Canadian cinema has a rich history dating back to the early 20th century, and has produced some highly acclaimed films and directors over the years. Canadian movies are known for their unique storytelling style, blending humor, drama, and social commentary.

They often tackle issues such as Canadian identity, multiculturalism, and the relationship between Canada and the United States.

Some of the most notable Canadian movies include “Mon Oncle Antoine” (1971) directed by Claude Jutra, “The Sweet Hereafter” (1997) directed by Atom Egoyan, “Atanarjuat: The Fast Runner” (2001) directed by Zacharias Kunuk, and “Incendies” (2010) directed by Denis Villeneuve.

The Canadian film industry has also produced internationally renowned actors and actresses such as Ryan Gosling, Rachel McAdams, and Jim Carrey.

Best Canadian Movies

Canadian cinema continues to flourish today, with a growing number of independent filmmakers and emerging talent. The country also hosts several major film festivals, including the Toronto International Film Festival, which has become a prominent showcase for Canadian and international cinema.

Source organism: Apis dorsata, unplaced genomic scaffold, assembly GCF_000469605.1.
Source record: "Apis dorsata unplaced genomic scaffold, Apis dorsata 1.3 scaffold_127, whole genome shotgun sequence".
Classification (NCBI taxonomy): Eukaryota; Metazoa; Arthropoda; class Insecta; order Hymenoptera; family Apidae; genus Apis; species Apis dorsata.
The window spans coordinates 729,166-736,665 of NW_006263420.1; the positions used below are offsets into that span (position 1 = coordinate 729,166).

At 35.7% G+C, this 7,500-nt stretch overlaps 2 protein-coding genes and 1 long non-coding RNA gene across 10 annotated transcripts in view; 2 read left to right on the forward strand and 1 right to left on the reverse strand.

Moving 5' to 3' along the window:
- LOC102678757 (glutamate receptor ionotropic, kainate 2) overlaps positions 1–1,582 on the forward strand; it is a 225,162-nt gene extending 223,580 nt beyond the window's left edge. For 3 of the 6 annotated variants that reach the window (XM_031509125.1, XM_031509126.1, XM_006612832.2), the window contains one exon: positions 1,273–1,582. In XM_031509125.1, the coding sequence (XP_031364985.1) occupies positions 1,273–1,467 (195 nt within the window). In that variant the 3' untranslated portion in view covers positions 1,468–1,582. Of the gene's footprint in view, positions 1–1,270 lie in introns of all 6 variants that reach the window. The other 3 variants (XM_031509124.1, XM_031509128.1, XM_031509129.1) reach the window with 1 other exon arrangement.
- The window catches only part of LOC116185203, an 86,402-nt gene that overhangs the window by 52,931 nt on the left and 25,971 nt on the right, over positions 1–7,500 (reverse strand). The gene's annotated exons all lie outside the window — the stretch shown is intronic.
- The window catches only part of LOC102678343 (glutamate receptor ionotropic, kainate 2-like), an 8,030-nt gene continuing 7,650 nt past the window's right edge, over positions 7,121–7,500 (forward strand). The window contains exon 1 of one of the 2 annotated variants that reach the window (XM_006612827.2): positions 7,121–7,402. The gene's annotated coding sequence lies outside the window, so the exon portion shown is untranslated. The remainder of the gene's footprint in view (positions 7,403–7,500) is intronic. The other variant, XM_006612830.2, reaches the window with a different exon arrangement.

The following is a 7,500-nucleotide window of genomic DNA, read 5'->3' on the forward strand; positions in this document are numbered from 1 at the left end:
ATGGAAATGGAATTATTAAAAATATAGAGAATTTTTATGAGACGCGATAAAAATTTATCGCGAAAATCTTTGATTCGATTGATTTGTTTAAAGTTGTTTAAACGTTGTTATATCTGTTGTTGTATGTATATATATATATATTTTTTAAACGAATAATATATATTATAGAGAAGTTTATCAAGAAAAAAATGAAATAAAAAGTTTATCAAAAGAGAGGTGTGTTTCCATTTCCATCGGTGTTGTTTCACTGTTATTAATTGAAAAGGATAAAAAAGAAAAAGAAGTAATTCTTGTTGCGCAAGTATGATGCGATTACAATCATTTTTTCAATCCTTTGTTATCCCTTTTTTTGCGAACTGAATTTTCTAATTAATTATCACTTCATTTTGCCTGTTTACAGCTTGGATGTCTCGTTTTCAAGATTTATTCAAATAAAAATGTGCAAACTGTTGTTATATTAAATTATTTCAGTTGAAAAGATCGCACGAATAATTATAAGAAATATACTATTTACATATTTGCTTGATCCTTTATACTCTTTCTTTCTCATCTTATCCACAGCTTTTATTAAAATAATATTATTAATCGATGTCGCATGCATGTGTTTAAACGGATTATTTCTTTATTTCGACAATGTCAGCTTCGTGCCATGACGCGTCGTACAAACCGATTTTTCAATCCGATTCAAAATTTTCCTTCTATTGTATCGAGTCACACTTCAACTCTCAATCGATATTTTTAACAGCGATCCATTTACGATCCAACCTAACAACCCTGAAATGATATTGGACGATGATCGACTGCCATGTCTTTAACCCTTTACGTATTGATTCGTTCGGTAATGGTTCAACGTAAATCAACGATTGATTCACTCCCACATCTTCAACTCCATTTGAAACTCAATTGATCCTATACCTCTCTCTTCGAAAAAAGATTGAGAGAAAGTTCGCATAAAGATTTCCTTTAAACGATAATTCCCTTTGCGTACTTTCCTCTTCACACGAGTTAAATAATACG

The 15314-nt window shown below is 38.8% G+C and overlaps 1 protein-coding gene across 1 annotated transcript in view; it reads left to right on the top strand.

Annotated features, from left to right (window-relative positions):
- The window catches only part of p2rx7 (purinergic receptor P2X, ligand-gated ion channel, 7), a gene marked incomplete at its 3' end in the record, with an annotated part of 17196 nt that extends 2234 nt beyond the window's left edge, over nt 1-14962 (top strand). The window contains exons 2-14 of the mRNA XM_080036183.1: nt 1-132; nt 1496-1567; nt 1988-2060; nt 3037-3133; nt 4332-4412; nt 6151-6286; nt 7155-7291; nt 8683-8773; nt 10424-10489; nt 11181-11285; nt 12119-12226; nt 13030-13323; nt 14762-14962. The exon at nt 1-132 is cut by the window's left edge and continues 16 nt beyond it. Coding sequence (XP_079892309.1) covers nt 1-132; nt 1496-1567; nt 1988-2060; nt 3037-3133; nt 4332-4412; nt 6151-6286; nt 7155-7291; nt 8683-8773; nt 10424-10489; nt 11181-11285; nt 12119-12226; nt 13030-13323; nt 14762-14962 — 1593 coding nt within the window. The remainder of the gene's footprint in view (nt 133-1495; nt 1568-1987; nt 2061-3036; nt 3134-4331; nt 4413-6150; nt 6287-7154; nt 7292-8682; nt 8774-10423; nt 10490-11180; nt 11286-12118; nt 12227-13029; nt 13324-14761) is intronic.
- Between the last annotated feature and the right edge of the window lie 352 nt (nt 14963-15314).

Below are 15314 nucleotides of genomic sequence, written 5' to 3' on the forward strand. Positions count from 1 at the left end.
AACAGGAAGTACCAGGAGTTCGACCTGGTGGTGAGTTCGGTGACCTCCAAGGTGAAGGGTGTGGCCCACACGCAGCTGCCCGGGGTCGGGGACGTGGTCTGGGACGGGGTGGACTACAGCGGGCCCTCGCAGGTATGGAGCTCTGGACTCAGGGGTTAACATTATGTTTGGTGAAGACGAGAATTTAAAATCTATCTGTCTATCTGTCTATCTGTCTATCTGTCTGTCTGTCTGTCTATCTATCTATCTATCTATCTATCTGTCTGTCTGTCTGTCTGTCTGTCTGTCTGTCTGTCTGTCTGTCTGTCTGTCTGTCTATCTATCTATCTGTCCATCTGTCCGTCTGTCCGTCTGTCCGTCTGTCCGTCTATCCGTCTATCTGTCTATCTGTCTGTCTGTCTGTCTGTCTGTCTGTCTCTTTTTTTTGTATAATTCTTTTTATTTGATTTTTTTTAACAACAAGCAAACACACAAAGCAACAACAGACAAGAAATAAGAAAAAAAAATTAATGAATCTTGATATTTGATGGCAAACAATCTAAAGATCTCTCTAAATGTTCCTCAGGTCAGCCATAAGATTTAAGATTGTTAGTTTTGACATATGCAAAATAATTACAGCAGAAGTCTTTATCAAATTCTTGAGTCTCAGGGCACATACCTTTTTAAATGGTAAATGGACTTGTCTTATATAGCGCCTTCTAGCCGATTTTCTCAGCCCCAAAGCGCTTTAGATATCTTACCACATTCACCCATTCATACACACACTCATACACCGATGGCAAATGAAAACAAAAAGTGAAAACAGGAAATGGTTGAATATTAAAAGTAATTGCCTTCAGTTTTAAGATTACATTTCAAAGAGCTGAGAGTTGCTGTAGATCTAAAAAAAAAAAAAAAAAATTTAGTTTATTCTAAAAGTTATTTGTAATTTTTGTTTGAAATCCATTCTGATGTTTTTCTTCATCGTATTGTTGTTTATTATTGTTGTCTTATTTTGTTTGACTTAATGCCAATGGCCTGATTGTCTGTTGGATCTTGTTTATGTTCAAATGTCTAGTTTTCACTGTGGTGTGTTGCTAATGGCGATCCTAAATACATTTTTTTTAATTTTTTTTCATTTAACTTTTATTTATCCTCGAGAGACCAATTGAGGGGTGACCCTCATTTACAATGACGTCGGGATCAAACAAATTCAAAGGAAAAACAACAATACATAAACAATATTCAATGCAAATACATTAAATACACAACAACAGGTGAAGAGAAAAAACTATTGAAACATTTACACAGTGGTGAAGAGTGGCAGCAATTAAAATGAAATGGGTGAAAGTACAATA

1. The Apprenticeship of Duddy Kravitz (1974)

“The Apprenticeship of Duddy Kravitz” is a 1974 Canadian drama film directed by Ted Kotcheff, based on the novel of the same name by Mordecai Richler. The film tells the story of Duddy Kravitz, a young Jewish man from Montreal who is determined to become wealthy and successful, no matter the cost.

The film is known for its gritty realism and honest portrayal of the struggles faced by working-class people in Montreal during the mid-20th century. It explores themes of ambition, greed, and the corruption that can arise from the pursuit of wealth and power.

Richard Dreyfuss delivers a powerful performance as Duddy Kravitz, and the film’s supporting cast includes notable actors such as Randy Quaid and Jack Warden. The film was critically acclaimed and won several awards, including the Golden Bear at the Berlin International Film Festival.

Overall, “The Apprenticeship of Duddy Kravitz” is a must-watch for fans of Canadian cinema and anyone interested in compelling character studies that delve into the human condition. Its themes and messages are still relevant today, and it remains a powerful and thought-provoking film that resonates with audiences of all ages.